Student loans have more protections, such as deferment and forbearance, than credit cards. If you transfer your loan balance to a credit card, you will lose access to those benefits.

Other Ways to Get Assistance With Loan Payments

If you are unable to keep up with your student loan payments, but using a credit card isn’t an option, consider these alternatives:

Opt In to an Income-Driven Repayment Plan

If you have federal loans, consider opting in to an income-driven repayment (IDR) plan. IDR plans base your monthly payments on your discretionary income, or what you earn after taxes and necessary expenses. Depending on your income, this may reduce your monthly payment amount significantly.

There are a variety of IDR plans available for federal student loan borrowers, each basing your monthly payment on a different percentage of your discretionary income.

Income-Based Repayment (IBR)10-15% of your discretionary income
Pay As You Earn (PAYE)10% of your discretionary income
Revised Pay as You Earn (REPAYE)10% of your discretionary income
Income-Contingent Repayment (ICR)20% of your discretionary income OR what you would pay monthly on a 12-year fixed repayment plan, whichever is lesser

Each IDR plan has its own eligibility criteria. To see which plans you qualify for, reach out to your federal loan servicer directly.

Apply for Deferment or Forbearance

Both federal and private student loans offer generous protections for borrowers experiencing financial hardship, such as deferment and forbearance. Both options will allow you to temporarily pause payments, which can give you a break to get your finances in order.

To see which options your lender provides, reach out to them directly.


Student loan refinancing, in a simple sense, is the process of swapping your current loan for one with a better interest rate or terms. In this instance, refinancing to secure a longer repayment term will be most optimal as it will likely reduce your monthly payments.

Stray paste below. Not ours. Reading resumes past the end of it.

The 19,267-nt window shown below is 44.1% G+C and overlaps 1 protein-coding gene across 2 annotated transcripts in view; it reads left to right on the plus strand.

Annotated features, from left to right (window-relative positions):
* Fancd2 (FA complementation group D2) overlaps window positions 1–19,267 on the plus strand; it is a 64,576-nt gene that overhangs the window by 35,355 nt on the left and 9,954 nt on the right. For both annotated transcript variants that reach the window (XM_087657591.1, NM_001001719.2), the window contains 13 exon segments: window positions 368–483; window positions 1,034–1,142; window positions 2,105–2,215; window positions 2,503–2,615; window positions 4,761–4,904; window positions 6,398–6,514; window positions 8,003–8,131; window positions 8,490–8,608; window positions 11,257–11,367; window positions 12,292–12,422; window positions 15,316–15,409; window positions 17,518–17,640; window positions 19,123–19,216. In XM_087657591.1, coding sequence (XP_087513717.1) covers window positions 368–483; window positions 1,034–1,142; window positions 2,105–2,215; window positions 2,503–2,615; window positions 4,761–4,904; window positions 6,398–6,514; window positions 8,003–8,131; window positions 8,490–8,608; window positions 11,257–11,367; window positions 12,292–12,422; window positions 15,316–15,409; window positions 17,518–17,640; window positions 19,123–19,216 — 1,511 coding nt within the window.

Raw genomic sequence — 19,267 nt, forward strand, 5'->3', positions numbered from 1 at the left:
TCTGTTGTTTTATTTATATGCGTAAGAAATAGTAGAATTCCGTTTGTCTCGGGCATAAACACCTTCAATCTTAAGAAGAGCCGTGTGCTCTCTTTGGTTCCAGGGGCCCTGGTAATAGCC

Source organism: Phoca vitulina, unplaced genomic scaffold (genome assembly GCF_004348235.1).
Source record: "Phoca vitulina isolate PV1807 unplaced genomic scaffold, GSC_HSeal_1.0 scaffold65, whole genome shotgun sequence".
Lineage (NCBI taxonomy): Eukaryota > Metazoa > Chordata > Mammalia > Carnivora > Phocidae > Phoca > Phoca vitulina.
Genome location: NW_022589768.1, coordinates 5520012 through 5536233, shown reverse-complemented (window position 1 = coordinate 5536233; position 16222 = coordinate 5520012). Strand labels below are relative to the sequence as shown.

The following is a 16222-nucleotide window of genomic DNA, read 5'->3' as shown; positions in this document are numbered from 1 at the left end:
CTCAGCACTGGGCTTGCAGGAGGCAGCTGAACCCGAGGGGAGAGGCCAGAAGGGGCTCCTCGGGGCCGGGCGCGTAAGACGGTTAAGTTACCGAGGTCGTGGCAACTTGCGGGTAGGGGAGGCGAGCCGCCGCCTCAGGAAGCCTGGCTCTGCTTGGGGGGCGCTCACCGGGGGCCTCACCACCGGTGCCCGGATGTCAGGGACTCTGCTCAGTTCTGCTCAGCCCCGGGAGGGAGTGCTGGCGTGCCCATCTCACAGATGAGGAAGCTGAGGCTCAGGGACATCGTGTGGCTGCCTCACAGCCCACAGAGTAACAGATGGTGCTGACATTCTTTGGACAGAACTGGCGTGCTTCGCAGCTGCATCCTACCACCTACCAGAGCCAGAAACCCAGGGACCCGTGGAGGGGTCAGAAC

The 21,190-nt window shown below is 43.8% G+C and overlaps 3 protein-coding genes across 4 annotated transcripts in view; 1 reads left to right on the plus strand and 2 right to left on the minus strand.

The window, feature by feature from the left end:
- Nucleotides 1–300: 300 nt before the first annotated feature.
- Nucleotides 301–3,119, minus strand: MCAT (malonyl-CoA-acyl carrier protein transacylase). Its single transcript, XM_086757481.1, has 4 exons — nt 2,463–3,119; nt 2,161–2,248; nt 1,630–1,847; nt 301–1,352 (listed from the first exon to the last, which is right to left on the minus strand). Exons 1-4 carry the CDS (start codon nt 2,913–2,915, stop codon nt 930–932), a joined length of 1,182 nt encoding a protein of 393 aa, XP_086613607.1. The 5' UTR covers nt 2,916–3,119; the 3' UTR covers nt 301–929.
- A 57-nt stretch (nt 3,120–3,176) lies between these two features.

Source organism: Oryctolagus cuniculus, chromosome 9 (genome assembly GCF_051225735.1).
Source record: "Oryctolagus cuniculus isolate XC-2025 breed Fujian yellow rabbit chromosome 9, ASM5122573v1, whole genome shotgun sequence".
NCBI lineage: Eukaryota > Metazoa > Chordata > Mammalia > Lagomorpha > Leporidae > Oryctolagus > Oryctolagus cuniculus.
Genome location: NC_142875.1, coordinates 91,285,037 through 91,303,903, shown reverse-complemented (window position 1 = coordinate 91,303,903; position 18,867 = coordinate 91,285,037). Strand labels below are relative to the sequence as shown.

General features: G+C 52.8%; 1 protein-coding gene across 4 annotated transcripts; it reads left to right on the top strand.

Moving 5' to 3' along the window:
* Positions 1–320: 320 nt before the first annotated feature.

That said, a longer repayment term will typically cost you more over the life of the loan. Plus, if you opt to refinance federal student loans, you will lose access to certain benefits such as income-driven repayment plans and student loan forgiveness opportunities.

If you do choose to refinance, consider some of these top lenders:

  1. Arkansas Student Loan Authority
  2. Brazos
  3. College Ave
  4. Earnest
  5. EdvestinU
  6. INvestED
  7. ISL Education Lending
  8. LendKey
  9. Nelnet Bank
  10. SoFi

Consolidate Your Loans

If you’d like to combine your federal student loans, but don’t want to lose their protections and benefits by going through a private lender, consider consolidation. While similar to refinancing in that you can combine multiple loans into one, consolidation won’t score you a lower interest rate. However, it will lead to an extended repayment term, which will reduce your monthly payment.

Consolidating will allow you to maintain access to federal loan benefits, however, a longer repayment period will likely cost you more over the life of the loan. 

Final Thoughts from the Nest

While making student loan payments on a credit card may be tempting, it often isn’t an advantageous decision. A stronger course of action includes contacting your loan servicer for support, considering income-driven repayment options, or refinancing your debt.

Sparrow’s goal is to give you the tools and confidence you need to improve your finances. Many or all of the products featured here are from our partners who compensate us. This may influence which products we write about and where and how the product appears on a page. However, this does not influence our evaluations. Our opinions are our own. While we make an effort to include the best deals available to the general public, we make no warranty that such information represents all available products.

Dive deeper in student loans